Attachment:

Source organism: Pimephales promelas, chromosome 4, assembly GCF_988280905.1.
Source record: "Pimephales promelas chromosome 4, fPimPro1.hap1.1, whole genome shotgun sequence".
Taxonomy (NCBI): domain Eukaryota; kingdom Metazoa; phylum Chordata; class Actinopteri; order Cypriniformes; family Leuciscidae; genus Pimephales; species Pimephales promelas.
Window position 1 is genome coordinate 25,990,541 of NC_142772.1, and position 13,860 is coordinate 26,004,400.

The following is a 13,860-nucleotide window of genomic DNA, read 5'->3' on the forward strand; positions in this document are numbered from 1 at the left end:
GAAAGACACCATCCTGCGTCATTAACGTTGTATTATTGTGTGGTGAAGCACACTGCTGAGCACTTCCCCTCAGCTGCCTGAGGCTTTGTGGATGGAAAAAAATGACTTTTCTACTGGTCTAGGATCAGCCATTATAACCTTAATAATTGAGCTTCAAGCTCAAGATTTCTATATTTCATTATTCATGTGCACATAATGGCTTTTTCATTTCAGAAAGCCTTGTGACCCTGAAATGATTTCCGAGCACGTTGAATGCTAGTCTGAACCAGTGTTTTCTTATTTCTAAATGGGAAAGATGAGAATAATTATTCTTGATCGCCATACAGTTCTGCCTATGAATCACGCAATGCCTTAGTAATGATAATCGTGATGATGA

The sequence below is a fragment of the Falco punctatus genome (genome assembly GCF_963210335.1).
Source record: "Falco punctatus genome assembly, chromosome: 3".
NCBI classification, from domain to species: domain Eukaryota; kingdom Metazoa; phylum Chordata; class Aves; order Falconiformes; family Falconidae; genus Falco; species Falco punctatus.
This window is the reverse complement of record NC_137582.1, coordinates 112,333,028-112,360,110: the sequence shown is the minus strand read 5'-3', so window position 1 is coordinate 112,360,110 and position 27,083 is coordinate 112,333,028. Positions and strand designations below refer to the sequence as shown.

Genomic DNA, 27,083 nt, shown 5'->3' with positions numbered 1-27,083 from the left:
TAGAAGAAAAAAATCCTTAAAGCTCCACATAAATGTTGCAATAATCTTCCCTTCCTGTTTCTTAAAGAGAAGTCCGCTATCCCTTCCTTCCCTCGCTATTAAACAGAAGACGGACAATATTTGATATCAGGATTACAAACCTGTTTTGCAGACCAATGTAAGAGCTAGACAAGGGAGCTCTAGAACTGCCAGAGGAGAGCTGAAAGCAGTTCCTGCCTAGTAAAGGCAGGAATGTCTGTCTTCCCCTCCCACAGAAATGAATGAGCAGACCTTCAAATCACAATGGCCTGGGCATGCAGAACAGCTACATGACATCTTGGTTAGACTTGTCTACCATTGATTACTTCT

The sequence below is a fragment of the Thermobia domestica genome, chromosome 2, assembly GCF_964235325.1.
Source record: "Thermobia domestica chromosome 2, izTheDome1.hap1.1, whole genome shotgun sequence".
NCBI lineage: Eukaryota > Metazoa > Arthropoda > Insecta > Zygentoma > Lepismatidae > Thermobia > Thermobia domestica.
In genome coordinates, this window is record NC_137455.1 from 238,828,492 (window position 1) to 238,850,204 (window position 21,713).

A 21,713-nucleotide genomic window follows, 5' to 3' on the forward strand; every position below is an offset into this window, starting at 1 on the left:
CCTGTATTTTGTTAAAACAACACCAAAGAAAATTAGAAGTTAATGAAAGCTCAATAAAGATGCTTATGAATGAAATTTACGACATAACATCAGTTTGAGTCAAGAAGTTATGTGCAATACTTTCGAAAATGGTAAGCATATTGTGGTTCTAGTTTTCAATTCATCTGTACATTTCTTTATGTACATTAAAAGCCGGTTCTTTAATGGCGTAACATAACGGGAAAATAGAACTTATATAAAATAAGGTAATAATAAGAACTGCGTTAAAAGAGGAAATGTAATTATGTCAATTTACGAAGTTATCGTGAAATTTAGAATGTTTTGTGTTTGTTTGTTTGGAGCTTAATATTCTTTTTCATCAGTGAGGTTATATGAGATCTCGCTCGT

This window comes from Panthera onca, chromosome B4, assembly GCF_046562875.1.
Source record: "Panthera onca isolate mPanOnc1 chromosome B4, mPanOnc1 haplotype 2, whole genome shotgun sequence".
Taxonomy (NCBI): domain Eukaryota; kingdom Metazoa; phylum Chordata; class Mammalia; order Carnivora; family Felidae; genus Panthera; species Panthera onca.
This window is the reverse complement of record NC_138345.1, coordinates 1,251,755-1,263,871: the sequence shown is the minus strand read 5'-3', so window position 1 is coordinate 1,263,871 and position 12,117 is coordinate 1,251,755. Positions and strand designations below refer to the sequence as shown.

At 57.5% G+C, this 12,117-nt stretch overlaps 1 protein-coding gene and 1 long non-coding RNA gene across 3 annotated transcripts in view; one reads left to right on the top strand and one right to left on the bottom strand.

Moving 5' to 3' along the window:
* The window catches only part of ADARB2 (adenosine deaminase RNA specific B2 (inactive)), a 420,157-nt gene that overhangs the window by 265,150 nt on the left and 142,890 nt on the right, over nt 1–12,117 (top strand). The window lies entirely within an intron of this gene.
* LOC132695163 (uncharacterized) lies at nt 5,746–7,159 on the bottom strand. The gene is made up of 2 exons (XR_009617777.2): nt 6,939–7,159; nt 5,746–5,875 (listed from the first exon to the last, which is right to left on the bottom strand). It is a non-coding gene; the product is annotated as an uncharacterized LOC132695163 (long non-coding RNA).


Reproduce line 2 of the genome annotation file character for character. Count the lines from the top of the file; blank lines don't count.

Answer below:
Source record: "Pimephales promelas chromosome 4, fPimPro1.hap1.1, whole genome shotgun sequence".